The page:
The moon is low on the horizon when I join the sunrise game drive. There’s hot chocolate with Amarula (a South African favourite) and more of those delicious home-baked rusks and cookies found in my spacious suite, as well as muffins. I find that early mornings seldom disappoint. On our safari we see a pride of lions and their cubs yawn a welcome to the new day. As we drive through the dappled riverine forest I dream of yet another close encounter with an elephant bull, but today they’re nowhere to be seen.
Sondy draws on his 16 years of experience to teach us the ways of the bush as we make our way through Big Five territory. He extends his finger towards a Burchell’s Coucal. “If you hear them call at the hottest time of the day that means the rain is coming,” he says. There are well over 365 bird species in this part of South Africa’s Lowveld.
Next on the agenda are the rather limited mating preferences of the Hamerkop, as well as all the medicinal properties and alternative uses of elephant dung, which even I, as a self-confessed elephant expert, didn’t know. As we drive past a water hole, Sondy shows us how “the Foam Nest Tree Frog builds its nest over water. After around six days the tadpoles fall into the water below.”
An early morning demands a relaxed afternoon. Whether it’s in the 20-metre infinity pool, on the shaded loungers, lost in a book on a sofa in the communal lounge or on your private wooden deck that juts out into the wilderness. My 90-minute full-body massage at Thera Naka Spa is followed by a high tea of freshly-baked cakes and desserts, fruit skewers and refreshments.
This has me thinking that Becks Safari Lodge is somewhere between an exclusive five-star hotel – the kind you’d expect to find in Sandton – and the raw wilderness of the South African bush. I think of how the foreign tourists to Karongwe must envy us. Envy us for the tranquillity of the bush, its relative proximity by road or air, and that leopard sightings are almost a daily occurrence.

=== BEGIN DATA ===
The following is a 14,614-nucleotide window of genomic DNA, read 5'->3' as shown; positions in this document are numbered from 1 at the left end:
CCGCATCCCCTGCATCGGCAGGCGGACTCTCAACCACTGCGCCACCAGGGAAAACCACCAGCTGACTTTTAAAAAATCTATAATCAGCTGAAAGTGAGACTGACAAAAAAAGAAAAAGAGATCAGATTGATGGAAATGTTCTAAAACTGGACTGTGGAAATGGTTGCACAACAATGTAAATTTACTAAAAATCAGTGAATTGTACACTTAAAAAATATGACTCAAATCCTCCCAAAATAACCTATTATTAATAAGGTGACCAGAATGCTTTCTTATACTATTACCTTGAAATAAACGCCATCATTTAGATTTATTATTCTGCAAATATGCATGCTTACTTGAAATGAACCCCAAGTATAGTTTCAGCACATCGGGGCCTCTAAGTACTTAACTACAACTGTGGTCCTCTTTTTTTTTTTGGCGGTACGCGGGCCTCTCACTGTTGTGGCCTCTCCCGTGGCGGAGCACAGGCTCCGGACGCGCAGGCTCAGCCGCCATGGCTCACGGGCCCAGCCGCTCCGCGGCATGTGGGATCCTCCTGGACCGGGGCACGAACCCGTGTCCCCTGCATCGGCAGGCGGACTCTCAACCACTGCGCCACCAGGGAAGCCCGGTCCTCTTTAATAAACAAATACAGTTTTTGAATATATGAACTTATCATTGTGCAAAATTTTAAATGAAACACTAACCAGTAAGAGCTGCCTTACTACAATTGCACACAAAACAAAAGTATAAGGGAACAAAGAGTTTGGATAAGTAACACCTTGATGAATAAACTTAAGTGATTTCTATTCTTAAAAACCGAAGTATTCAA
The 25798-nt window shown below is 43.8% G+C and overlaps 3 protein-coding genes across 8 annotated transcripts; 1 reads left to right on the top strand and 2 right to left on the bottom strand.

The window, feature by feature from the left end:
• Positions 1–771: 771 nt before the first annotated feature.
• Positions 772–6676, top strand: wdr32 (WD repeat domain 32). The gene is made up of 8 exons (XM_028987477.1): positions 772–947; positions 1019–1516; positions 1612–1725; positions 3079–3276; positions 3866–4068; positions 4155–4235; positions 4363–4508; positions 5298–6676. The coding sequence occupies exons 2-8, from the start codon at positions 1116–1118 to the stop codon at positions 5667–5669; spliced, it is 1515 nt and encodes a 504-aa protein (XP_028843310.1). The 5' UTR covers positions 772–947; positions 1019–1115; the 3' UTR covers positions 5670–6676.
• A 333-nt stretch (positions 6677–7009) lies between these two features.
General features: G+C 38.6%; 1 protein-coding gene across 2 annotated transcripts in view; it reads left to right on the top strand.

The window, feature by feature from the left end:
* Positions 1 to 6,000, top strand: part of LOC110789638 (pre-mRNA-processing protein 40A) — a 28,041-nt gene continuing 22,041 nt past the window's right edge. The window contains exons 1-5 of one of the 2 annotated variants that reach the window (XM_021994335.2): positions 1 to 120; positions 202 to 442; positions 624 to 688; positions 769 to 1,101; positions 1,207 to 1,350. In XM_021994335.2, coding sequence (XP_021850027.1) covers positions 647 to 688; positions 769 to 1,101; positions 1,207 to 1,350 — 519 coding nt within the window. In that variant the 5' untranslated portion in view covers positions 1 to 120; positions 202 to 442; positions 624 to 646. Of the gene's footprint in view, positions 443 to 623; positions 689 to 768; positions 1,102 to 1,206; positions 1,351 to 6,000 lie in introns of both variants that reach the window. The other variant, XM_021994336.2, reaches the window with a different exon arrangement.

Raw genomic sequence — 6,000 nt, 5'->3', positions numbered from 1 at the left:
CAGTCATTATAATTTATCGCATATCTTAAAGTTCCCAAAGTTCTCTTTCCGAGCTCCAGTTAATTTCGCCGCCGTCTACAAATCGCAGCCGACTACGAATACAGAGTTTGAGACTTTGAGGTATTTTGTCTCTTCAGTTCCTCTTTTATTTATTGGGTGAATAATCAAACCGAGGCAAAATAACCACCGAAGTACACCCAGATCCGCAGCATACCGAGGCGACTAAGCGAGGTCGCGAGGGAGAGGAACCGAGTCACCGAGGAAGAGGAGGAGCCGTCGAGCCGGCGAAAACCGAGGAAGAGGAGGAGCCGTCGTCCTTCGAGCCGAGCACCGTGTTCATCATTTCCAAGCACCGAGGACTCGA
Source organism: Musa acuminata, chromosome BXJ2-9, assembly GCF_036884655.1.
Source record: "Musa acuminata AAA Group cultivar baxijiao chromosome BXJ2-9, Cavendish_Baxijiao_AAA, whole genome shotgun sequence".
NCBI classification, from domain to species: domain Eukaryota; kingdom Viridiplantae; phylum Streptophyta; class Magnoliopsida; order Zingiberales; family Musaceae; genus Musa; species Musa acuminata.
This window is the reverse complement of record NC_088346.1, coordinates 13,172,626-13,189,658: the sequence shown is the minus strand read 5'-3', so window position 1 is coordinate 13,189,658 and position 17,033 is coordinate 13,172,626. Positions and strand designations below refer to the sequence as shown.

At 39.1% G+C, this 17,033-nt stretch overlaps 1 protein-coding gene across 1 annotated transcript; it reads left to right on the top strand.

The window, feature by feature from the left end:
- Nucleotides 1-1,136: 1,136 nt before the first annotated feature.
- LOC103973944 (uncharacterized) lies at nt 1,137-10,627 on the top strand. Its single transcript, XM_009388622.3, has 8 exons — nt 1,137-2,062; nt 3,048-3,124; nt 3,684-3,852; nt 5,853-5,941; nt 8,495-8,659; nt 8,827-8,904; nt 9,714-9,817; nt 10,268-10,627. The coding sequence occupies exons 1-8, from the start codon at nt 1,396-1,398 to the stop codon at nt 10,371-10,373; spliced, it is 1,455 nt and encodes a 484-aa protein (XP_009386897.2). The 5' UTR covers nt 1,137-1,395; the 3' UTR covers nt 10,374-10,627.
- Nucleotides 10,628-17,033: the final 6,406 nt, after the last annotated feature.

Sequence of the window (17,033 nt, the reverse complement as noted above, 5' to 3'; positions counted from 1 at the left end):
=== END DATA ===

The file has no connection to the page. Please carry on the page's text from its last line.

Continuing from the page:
What to know before you go to Becks Safari Lodge
Book Becks Safari Lodge: www.karongweportfolio.com/becks, email: firstname.lastname@example.org, or call: +27(0)11-817-5560.
How to get to Becks Safari Lodge:
Beck Safari Lodge is located in South Africa’s Limpopo Province, about an hour from the Phalaborwa gate at the Kruger National Park, one and a half hours from the Orpen gate, and three and a half hours from the northern Punda Maria gate. It will take you five hours to drive from Johannesburg and three hours from Nelspruit. You can also fly into Hoedspruit Airport, which is an hour’s drive from Becks Safari Lodge.
Becks Safari Lodge is in a low risk malaria area, so it’s best to consult your medical practitioner before travelling. Remember to take along long-sleeve shirts and trousers to wear after sunset and bring along an insect repellent. All the four-post beds at Becks Safari Lodge are draped in mosquito nets to allow for peaceful sleep.
When to visit Becks Safari Lodge
Becks Safari Lodge can be visited year round. Each suite is air-conditioned for the hot summer months, while the communal bon fires and blankets will keep you warm in winter. During the dry winter months (June to August) the visability on a safari is better due to less foilage, while the African bush erupts in various shades of green from October through until April. High season is from 01 January – 30 April and 01 September – 31 December. Low season is from 01 May – 31 August and between May and July.
I was hosted at Becks Safari Lodge and originally wrote this article as part of my freelance work. Some of the photographs in this post have been used with kind permission of Becks Safari Lodge. As always, I maintain full editorial control of all content published on this website, but you already know that. ;)